SNP Government to Review ‘Chemical Castration’ of Sex Offenders

16 Apr 2018

Treating sex offenders with ‘chemical castration’ is to be reviewed by the SNP Government.

 

In Scotland drugs to reduce an offenders libido are only offered to sex offenders on a voluntary basis. They act to suppress sexual urges and the ability to act on such impulses, although evidence for their effectiveness is mixed.

 

Last year, Glasgow Health and Social Care Partnership carried out a pilot scheme to trial the use of the drugs with sex offenders living in the community after serving their sentences. The drugs would be used on a case by case basis, when appropriate.

 

Now the SNP Government is to publish new rules for doctors, social workers and prison officers on the wider use of the drugs.

 

Kenneth Gibson MSP said: 

 

“There is already a well-established procedure for the prescription of anti-libidinal drugs in Scotland. Theses are only appropriate for a limited number of sex offenders and are used on a voluntary basis. This practice is currently under review and draft updated guidelines will be published shortly.”

 

Ministers want to update the existing 2010 guidance on the medical treatment of sexual offenders. This states that anti-libidinal drugs can reduce testosterone levels in offenders to those found in pre-pubescent boys, “thereby decreasing sexual interest and arousal.”

 

Although offenders can still be sexually aroused, they are generally less interested in sex with “a great reduction in spontaneous sexual behaviour”. However, the drugs can take months to work and are not intended to be the sole form of treatment for sex offenders.

 

An alternative – using anti-depressants such as SSRIs – is also advocated to reduce the intensity of sexual fantasies and sexual urges, to enable the offender to control them better. Nevertheless “The effect is not predictable.”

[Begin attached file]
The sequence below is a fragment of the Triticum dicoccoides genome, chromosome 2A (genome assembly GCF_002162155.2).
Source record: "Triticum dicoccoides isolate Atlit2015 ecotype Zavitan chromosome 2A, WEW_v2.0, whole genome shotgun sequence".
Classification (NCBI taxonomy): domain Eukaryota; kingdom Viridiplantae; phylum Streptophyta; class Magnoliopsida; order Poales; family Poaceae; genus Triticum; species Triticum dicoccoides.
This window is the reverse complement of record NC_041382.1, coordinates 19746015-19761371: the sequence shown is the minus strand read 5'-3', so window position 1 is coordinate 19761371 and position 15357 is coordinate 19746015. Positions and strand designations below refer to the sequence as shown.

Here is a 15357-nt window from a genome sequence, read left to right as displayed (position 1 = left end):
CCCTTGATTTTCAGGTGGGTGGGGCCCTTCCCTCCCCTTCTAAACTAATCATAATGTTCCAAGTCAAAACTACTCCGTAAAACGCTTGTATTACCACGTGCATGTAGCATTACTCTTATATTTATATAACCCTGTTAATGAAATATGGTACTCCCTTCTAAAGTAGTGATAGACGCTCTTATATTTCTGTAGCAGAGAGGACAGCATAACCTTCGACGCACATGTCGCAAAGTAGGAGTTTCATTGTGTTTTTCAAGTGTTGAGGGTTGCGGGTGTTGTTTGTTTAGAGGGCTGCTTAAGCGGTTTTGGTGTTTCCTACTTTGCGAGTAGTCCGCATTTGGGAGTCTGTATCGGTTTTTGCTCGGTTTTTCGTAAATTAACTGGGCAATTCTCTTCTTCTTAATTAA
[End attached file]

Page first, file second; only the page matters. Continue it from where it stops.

Following publication of the 2010 guidance, the SNP Government established a network of psychiatrists to assess sex offenders for possible treatment. Chemical methods should be considered when offenders are preparing for release into the community, particularly where other methods have failed to control “hypersexual arousal,” or “deviant fantasies and arousal”.

The review would not make chemical castration compulsory, but aim to look at the evidence to see which offenders it should be offered to.

 

The move comes amid concern that while sex offenders have a lower rate of reoffending than those convicted of many other crimes, the success rate of programmes attempting to reduce reoffending is poor.

 

This programme, Moving Forward, Changing Lives, used both with inmates held in the Scottish Prison Service and those managed by police and social services in the community, aims to work with convicted sex offenders on a primarily psychological basis.

 

It aims to tailor help to individual sex offenders asked to admit their behaviour and look at ways of changing it. This intervention programme helps to prevent sex offenders from committing further crimes.

 

ENDS

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